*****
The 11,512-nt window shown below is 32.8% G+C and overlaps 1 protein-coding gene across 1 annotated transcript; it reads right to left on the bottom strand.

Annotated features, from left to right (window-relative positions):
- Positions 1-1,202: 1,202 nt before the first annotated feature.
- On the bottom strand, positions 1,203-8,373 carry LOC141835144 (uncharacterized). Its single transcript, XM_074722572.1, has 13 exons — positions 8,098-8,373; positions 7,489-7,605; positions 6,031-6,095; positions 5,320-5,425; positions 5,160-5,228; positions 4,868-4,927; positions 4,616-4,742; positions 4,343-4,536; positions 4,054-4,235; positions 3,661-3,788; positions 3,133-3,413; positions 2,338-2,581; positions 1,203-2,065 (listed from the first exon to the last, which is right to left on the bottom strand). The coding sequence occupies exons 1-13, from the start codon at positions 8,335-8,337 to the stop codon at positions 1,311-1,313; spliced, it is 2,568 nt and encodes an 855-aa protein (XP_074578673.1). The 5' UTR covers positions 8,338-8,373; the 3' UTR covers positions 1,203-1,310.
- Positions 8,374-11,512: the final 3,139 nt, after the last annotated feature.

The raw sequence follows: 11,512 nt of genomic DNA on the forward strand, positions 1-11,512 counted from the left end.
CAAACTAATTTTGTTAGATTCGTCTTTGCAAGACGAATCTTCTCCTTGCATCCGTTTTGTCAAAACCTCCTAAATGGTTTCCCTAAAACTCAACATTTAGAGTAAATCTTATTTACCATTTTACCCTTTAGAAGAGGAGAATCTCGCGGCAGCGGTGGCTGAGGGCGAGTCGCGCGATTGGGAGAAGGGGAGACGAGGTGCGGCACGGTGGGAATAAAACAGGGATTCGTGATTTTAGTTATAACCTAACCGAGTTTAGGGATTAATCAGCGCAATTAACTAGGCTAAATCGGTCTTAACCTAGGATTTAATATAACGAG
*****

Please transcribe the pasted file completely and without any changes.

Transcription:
The 11,512-nt window shown below is 32.8% G+C and overlaps 1 protein-coding gene across 1 annotated transcript; it reads right to left on the bottom strand.

Annotated features, from left to right (window-relative positions):
- Positions 1-1,202: 1,202 nt before the first annotated feature.
- On the bottom strand, positions 1,203-8,373 carry LOC141835144 (uncharacterized). Its single transcript, XM_074722572.1, has 13 exons — positions 8,098-8,373; positions 7,489-7,605; positions 6,031-6,095; positions 5,320-5,425; positions 5,160-5,228; positions 4,868-4,927; positions 4,616-4,742; positions 4,343-4,536; positions 4,054-4,235; positions 3,661-3,788; positions 3,133-3,413; positions 2,338-2,581; positions 1,203-2,065 (listed from the first exon to the last, which is right to left on the bottom strand). The coding sequence occupies exons 1-13, from the start codon at positions 8,335-8,337 to the stop codon at positions 1,311-1,313; spliced, it is 2,568 nt and encodes an 855-aa protein (XP_074578673.1). The 5' UTR covers positions 8,338-8,373; the 3' UTR covers positions 1,203-1,310.
- Positions 8,374-11,512: the final 3,139 nt, after the last annotated feature.

The raw sequence follows: 11,512 nt of genomic DNA on the forward strand, positions 1-11,512 counted from the left end.
CAAACTAATTTTGTTAGATTCGTCTTTGCAAGACGAATCTTCTCCTTGCATCCGTTTTGTCAAAACCTCCTAAATGGTTTCCCTAAAACTCAACATTTAGAGTAAATCTTATTTACCATTTTACCCTTTAGAAGAGGAGAATCTCGCGGCAGCGGTGGCTGAGGGCGAGTCGCGCGATTGGGAGAAGGGGAGACGAGGTGCGGCACGGTGGGAATAAAACAGGGATTCGTGATTTTAGTTATAACCTAACCGAGTTTAGGGATTAATCAGCGCAATTAACTAGGCTAAATCGGTCTTAACCTAGGATTTAATATAACGAG